What physical activities besides weight lifting help build muscle?Already I see some great answers. First off, I would recommend picking up a sport or two if you have the time. I, for one, play a lot of soccer; mostly because I hate pure running, but also because I really enjoy soccer. There are a few problems with sports if you're trying to build muscle, though:
1) Sports in general (unless you're talking something like wrestling) tend to favor one side over the other. I.e. I'm right footed, so I shoot and kick mostly with my right foot. I can kick left footed, but most of the time I can't get the right placement on the ball and any given left footed shot is going to be weaker than a right footed shot. Consequently, I do my best to switch to my right side. This means that I'm subtly building up the muscles in my right leg more than in my left leg. It's not terribly obvious, especially if you try to mix in both legs, but it's an issue with most sports.
2) Athletes in any sport train with weights to get stronger. If you want to gain muscle mass, just playing basketball or baseball won't build much. It will get you good cardio, but not much muscle mass.
3) Most sports focus on particular regions. Baseball and basketball: arms and upper body. Soccer: lower body. Since I'm assuming your time is limited I'm going to assume that you don't have the time to play both soccer and basketball every week. Rather, use the sports as a way to improve your cardio; muscle mass will accrue, but not necessarily in the way you want it.
I'm not saying that you shouldn't play sports, just that sports aren't necessarily the best way to build muscle. Great cardio, but not much for building muscle.
Another idea was to add weights to your current exercises - leg weights, carrying dumbbells when you jog, etc. That certainly is a good way to build up some muscle. The problem with this, just as with picking a single sport, is that you have to add weights to every movement you make or you'll end up with the same problem as with sports: overbuilding in certain body areas and under-building in others.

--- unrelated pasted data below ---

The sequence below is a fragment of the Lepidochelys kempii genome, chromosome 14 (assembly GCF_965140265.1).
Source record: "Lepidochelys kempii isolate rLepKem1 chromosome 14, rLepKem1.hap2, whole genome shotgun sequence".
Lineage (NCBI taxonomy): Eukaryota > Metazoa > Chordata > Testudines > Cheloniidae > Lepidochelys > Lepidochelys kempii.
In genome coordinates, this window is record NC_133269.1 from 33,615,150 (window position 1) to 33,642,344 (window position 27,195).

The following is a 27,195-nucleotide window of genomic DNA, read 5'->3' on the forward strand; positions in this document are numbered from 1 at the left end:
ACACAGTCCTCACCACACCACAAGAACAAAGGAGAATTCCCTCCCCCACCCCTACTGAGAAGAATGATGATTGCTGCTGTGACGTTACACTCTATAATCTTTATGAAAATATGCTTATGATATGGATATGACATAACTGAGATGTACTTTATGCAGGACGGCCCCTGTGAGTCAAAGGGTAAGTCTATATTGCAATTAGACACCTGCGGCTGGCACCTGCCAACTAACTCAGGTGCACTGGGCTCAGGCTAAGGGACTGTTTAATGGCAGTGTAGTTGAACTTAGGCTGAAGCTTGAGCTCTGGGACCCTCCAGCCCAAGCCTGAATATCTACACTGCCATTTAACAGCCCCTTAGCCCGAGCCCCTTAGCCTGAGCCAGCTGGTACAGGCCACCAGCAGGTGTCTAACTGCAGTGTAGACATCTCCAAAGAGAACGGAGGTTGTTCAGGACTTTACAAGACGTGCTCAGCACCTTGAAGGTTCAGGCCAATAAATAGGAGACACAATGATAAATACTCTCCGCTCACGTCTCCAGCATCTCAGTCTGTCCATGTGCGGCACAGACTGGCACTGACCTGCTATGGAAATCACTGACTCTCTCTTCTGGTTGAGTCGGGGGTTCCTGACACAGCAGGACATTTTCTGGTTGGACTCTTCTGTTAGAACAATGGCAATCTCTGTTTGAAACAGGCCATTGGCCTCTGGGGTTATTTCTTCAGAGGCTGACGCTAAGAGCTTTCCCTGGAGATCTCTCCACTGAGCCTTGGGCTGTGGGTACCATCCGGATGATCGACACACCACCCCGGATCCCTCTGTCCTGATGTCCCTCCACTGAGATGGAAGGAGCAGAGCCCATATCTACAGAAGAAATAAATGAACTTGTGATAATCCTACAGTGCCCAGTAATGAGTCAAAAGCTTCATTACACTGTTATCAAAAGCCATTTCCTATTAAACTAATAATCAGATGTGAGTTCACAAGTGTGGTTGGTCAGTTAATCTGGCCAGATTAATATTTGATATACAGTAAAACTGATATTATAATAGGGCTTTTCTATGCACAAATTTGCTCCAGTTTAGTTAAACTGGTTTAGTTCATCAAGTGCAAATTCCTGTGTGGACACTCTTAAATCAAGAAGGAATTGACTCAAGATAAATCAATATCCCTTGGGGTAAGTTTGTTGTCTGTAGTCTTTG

However, the idea behind this is the most sound: the best way to build muscle is to add weights to any movement you normally make. This is why gyms have so many different machines and types of weights available.
My personal recommendation is surfing. You never know how the waves are going to be until you get there, meaning you get variable resistance with each session. On top of this, like swimming, you need your entire body to paddle out and then to stand up and control the board. One issue with surfing, though, is that you can end up overworking your shoulders, leading to impingement. The best way to avoid this, as with any exercise, is to stretch adequately before you begin.
If you don't live near water, you can do what I do: On my longer runs, I stop at every cross street and mix in a set of either 1) push-ups, 2) pull-ups, 3) crunches, etc. This way, your muscles are already tired from the run and then you blast them with a variety of exercises. You have to be confident in your ability to make it back home, though: doing push-ups at every stop light can really take the air out of you. You're also going to want to make sure that you're taking in enough protein to make any exercises you're doing worthwhile.